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With a nailer for every type of project imaginable, shopping for the right nail gun for the job is an intimidating part of the prep work. Whatever you need to build, nail, install, or staple down, we have the best nail guns for the task. Read on to learn more about our top picks, the different types of nail guns available, and how to find the best one for your needs.
Bottom Line Up Front
Since every type of nail gun works best for specific applications, it’s challenging to find a do-it-all tool with the features we want. The BOSTITCH RN46-1 Roofing Nailer comes close to checking every box on our wish list, regardless of the scenario.
BOSTITCH’s RN46-1 is technically a roofing nailer but has the power and convenience features you need for nearly any task. Delivering 420 in./lb. of force, the RN46-1 accepts up to 120 nails between 3/4-inch to 1 ¾-inch length and features tool-free depth adjustment and fast side-loading capabilities. All told, it’s the best nail gun we’ve found for a range of scenarios.
Not convinced? Read on for details on the different types of nail guns plus the eight best nail guns for each type of job.
Different Types of Nail Guns
If you typically use a traditional hammer and a handful of nails for DIY and household projects, it might come as a surprise to realize how many different types of nail guns exist. It’s not quite as simple as picking one and starting a project; here’s what you need to know about the different types and what they’re best for.
Framing nail guns can cover a range of nailing tasks, including framing, fencing, siding, sheathing, and even decks. Most construction projects will need a framing nailer, but they’re also helpful in many homeowner applications, too, such as installing floor studs.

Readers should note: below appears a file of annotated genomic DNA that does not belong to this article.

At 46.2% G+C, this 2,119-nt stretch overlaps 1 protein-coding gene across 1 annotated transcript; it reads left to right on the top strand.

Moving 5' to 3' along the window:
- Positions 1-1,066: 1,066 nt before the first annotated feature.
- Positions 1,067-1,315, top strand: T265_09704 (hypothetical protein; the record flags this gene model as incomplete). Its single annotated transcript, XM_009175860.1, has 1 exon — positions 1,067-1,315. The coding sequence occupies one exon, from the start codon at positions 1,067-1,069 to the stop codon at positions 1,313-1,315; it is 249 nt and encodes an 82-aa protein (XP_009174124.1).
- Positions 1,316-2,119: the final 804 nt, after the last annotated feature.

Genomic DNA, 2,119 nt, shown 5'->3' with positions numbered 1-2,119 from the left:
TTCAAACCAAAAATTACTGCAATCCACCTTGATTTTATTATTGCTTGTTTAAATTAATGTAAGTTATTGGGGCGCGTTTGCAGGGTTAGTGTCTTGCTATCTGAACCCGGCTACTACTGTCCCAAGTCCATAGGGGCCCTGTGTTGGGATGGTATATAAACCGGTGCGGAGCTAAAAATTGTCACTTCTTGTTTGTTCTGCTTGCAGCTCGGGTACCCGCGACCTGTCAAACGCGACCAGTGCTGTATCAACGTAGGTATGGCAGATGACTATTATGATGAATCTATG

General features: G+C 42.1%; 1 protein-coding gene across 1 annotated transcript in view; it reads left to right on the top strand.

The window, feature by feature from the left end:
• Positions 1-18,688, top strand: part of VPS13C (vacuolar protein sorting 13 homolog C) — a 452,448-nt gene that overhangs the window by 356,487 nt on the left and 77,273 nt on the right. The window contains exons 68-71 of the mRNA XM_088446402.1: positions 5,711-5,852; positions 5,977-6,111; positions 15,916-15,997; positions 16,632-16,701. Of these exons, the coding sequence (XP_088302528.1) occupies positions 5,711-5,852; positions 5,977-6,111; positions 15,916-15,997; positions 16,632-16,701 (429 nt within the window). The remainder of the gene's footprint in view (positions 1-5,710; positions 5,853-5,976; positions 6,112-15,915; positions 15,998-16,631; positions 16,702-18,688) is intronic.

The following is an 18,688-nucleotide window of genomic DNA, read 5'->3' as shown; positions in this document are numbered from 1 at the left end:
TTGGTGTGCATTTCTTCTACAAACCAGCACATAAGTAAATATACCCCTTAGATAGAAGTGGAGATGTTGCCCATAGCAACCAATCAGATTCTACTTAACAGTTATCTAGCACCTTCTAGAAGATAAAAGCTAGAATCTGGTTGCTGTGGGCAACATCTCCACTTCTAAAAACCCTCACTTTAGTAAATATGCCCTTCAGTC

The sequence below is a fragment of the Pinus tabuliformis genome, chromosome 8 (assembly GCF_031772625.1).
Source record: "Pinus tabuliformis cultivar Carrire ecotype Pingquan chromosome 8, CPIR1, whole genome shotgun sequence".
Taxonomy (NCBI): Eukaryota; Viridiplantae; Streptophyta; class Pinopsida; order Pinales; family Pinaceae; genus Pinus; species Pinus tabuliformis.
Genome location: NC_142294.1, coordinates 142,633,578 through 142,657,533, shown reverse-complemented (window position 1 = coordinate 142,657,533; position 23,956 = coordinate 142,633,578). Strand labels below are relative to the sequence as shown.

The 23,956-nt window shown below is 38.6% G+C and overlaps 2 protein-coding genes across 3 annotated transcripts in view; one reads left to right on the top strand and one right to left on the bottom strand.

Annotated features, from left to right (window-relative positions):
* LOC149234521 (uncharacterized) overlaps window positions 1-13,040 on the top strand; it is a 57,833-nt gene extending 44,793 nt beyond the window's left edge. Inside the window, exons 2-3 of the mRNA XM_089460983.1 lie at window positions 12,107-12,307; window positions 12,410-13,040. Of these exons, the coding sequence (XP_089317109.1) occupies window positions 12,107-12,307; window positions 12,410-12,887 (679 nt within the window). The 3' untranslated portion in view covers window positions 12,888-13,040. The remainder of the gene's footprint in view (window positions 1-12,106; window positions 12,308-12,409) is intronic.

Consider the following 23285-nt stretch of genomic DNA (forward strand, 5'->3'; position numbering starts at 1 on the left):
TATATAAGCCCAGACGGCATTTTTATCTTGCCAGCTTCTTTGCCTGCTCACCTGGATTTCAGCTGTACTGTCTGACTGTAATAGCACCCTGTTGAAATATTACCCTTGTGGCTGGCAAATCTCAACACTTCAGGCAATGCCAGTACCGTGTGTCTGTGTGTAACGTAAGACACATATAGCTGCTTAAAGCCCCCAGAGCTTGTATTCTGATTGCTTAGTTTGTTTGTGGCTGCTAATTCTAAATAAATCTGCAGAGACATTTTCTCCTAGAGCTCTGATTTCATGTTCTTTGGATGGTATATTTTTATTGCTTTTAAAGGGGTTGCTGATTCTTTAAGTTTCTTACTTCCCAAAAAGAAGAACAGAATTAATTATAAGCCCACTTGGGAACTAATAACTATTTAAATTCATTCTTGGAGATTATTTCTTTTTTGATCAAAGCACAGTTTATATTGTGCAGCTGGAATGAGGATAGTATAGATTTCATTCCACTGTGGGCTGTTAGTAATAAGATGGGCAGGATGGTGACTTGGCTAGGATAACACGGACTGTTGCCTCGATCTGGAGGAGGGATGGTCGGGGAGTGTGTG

Flooring nailers are job-specific for installing floorboards and often accept a few specific types of nails, such as cleats or staples. Versatility is practically nonexistent here; you can complete flooring tasks with this nailer—but it’s also difficult or if not impossible to install flooring without one!
Palm nailers fit in your hand (hence the name) and often rely on cord or battery operation, but there are pneumatic versions also available. All types are portable and easy to wield, and they’re ideal for fitting into small spaces and for starting flooring rows.
Probably the most commonly recognized type of nailer, a roofing nailer works well for nailing down shingles and other roofing components. Heavy duty and usually with plenty of power (and kickback), roofing nailers are a staple at construction sites but are not often feasible for homeowners or DIYers to use for smaller projects.
Whether it’s a DIY home project or a work site, siding nailers can help with the installation of everything from wood to aluminum siding. Ideal for affixing materials to a wood mount, siding nailers are another job-specific type of nail gun with limited applications.
For smaller projects, such as crafts and various home DIY, pin nailers are often enough. In contrast with most nail guns, pin nailers accept smaller-size nails called pins and provide a clean and un-marred finish.
Read our full guide on how to find the best pin nailers or see how brad nailers compare to pin nailers.
Finishing work is a top job for brad nailers spanning everything from baseboard installation to finishing crown molding or mounting window trim. Brad nailers accept larger nails and can cover a range of finishing tasks.
Check out our guide on how to find the best brad nails for your needs.
A finish nailer is like a brad nailer, but these types of nail guns use larger nails and therefore provide more power for tougher jobs. You can expect to be able to handle molding and baseboards with a finishing nail gun, but you might also tackle other DIY projects with ease.
Yes, we’re discussing nail guns here, but many tools also reference staples in their product specs. A “nail gun” such as a flooring nailer may work with both cleats and staples, a specific type of “nail” for flooring applications. In general, staple guns are ideal in flooring and a handful of other construction applications.